Lexie Hoerl joined the Wabash faculty in the 2009-10 academic year. Her primary responsibility is to teach political theory, but she also teaches courses in American government. Her dissertation examined the relationship between attitudes toward classical rhetoric and attitudes toward republicanism in the late Renaissance, early modern and modern periods and includes analysis of major political theorists like Hobbes, Locke, Hume and Marx. While she continues to work on articles related to rhetoric and its role in shaping both theories of democratic citizenship and American political institutions, her current book-length research project is on the role of ingratitude in the political thought of Niccolo Machiavelli. She has had the opportunity to both involve Wabash students in her own research and to supervise them as they conduct their own research. In the summer of 2011 she took Ian Muller '12 and Tyler Wade '12 to Florence, Italy; Muller was her research assistant and she helped Wade conduct his own research. She looks forward to providing similar opportunities for Wabash men in the future.
Hoerl enjoys being an active participant in Wabash campus life and can be seen at plays, music concerts, guest lectures and sporting events of all sorts. She is a particularly enthusiastic basketball fan and almost never misses a home game. She is very proud of her perfect record as official basketball scorer during the Fall 2010 semester. Hoerl also serves as faculty sponsor of the Cigar and Pipe Club and Wabash's chapter of Pi Sigma Alpha Political Science Honor Society When she is not on campus she enjoys going to the symphony and opera, exploring restaurants and sites in Crawfordsville and the surrounding areas, and doing civic work with the Montgomery County League of Women Voters.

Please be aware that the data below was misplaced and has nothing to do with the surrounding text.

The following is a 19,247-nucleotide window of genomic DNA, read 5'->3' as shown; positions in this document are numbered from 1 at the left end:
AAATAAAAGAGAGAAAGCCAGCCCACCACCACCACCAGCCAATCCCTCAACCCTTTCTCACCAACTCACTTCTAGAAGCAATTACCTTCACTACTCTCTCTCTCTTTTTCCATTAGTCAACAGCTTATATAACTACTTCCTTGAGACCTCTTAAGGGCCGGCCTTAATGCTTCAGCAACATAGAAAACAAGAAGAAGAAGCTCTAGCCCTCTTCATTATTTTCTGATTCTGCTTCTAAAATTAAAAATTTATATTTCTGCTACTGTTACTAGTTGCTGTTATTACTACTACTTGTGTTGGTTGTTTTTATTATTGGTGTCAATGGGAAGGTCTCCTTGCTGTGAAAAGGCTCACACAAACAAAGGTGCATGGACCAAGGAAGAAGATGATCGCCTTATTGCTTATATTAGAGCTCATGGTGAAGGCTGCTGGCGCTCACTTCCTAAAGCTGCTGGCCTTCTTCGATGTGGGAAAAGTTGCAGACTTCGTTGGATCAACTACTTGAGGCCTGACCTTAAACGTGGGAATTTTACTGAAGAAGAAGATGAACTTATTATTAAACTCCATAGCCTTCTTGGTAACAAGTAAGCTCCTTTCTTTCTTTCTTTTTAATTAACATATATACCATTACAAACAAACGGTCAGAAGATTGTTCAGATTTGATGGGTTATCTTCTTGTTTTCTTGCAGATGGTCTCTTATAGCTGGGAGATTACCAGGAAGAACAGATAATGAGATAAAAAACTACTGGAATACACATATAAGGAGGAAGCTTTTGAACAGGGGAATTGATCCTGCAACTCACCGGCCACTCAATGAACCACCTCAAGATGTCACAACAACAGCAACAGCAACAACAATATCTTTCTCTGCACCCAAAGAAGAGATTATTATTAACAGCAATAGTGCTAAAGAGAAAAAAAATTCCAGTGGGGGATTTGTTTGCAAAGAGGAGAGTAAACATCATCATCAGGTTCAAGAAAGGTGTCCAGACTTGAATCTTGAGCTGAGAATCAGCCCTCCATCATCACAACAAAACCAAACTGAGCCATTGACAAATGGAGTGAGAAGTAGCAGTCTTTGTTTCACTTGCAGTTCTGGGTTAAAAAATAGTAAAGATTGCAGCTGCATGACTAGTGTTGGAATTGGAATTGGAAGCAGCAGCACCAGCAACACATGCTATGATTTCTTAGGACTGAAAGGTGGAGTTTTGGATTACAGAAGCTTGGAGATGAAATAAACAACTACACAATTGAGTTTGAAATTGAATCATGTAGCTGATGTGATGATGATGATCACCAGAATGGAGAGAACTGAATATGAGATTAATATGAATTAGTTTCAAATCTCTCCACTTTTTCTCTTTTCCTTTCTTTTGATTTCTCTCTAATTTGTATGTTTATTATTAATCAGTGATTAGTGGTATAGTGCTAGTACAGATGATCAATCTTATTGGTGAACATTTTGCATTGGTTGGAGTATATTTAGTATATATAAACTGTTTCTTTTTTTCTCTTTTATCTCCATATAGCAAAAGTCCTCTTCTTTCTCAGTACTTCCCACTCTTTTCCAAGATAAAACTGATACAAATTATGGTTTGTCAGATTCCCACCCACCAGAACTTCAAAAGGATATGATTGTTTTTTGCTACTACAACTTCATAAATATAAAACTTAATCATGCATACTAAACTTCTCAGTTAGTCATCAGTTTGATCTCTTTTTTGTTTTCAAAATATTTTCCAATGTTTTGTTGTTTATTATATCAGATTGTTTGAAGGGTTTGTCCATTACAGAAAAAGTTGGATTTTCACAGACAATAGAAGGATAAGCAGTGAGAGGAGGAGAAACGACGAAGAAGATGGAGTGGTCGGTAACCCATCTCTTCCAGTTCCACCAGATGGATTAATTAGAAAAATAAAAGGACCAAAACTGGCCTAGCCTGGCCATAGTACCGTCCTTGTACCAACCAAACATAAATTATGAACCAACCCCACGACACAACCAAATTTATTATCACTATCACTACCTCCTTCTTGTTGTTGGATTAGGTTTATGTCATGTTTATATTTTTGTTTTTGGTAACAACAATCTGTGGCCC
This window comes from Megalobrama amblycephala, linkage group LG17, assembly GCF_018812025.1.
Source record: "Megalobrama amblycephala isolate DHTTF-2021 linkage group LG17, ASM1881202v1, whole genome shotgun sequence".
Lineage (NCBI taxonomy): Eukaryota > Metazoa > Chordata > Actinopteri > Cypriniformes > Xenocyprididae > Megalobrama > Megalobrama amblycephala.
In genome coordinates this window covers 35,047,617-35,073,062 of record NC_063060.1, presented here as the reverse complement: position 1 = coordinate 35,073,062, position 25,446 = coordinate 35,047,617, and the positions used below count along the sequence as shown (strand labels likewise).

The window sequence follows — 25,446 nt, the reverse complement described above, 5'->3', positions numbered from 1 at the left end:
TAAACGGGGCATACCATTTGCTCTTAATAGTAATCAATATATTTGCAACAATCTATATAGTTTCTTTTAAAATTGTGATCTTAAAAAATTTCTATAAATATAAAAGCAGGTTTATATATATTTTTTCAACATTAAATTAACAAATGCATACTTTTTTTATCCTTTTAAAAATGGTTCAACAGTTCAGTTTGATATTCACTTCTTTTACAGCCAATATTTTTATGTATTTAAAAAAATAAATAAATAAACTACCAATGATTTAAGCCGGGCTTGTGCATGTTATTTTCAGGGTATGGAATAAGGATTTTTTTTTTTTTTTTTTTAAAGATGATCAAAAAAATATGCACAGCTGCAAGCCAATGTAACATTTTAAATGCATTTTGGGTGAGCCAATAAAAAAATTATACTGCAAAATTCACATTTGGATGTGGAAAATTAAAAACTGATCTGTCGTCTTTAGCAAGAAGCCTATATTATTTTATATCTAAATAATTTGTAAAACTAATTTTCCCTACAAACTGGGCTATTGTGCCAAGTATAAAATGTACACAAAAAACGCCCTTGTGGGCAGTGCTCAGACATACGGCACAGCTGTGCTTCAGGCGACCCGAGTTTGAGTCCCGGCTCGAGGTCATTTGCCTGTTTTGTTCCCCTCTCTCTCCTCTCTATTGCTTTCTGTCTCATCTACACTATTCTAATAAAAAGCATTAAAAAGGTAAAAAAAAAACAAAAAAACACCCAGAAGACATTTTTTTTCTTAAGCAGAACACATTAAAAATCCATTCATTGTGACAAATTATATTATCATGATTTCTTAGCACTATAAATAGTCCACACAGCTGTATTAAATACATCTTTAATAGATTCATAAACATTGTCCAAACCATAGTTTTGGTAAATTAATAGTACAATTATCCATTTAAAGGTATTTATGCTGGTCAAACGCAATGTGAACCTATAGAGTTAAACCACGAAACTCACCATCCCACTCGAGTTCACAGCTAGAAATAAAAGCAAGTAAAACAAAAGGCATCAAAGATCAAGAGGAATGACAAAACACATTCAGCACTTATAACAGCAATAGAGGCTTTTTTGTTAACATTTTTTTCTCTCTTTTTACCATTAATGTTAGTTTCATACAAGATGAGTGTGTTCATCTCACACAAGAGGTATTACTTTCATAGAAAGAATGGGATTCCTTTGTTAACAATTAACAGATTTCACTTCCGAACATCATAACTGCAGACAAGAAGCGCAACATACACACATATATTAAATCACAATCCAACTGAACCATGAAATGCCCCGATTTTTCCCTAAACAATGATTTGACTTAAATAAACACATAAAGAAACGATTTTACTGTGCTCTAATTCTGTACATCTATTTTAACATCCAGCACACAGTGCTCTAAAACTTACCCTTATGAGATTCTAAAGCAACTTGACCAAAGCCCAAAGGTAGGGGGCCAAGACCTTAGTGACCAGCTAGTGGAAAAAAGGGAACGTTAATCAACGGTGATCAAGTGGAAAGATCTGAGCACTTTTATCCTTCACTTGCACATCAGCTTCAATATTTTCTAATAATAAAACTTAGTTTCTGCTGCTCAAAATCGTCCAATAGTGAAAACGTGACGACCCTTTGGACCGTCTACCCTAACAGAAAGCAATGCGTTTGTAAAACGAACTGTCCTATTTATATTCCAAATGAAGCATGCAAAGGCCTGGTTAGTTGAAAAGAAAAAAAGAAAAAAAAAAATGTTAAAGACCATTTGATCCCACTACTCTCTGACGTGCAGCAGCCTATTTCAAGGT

Ph.D. in Political Science, Rutgers the State University of New Jersey, May 2008
BA with Honors in Public Policy, University of North Carolina, May 2002
*Cultures and Traditions
*PSC 111 - Survey of American Government
*PSC 231 - Survey of Political Theory
*PSC 316 - Public Policy
*PSC 330 - Topics in Political Theory, Classical/Medieval (recent offerings have included "Medievalism and the Modern Imagination" and "Roman Political Thought")
*PSC 335 - Topics in Political Theory, Renaissance/Modern (recent offerings have included "Machiavelli" and "Nietzsche")
*PSC 373 - Special Topics in Political Theory (recent offerings include "Democracy & Technology I: Reputation")
*Recent independent studies in Political Science include "Politics in the Utopias of More, Bacon and Harrington;" "Modern Political Ramifications of the Courtly Love Pattern" and "The Evolution of Concepts of Political Legitimacy"
"The Issue of Ethos in Political Rhetoric." Talk given to the Political Science Department of Indiana University, January 2010.
“Nonverbal Persuasion and Democratic Theory” Annual Meeting of the American Political Science Association, September 2-5, 2010, Washington, DC.
“Machiavelli and Ingratitude.” Annual Meeting of the Midwest Political Science Association, April 22-25, 2010, Chicago, IL.
“Is Home Where the Heart is When the Heart is on Facebook? The Internet’s Effect on Geographic Identity and Citizenship.” Meeting of the Midwest Political Science Association, April 2-5, 2009, Chicago, IL.
Review of Five Chapters on Rhetoric: Character, Action, Things, Nothing and Art, by Michael S. Kochin and Socrates on Friendship and Community, by Mary P. Nichols. Perspectives on Politics 7.4 (December 2009).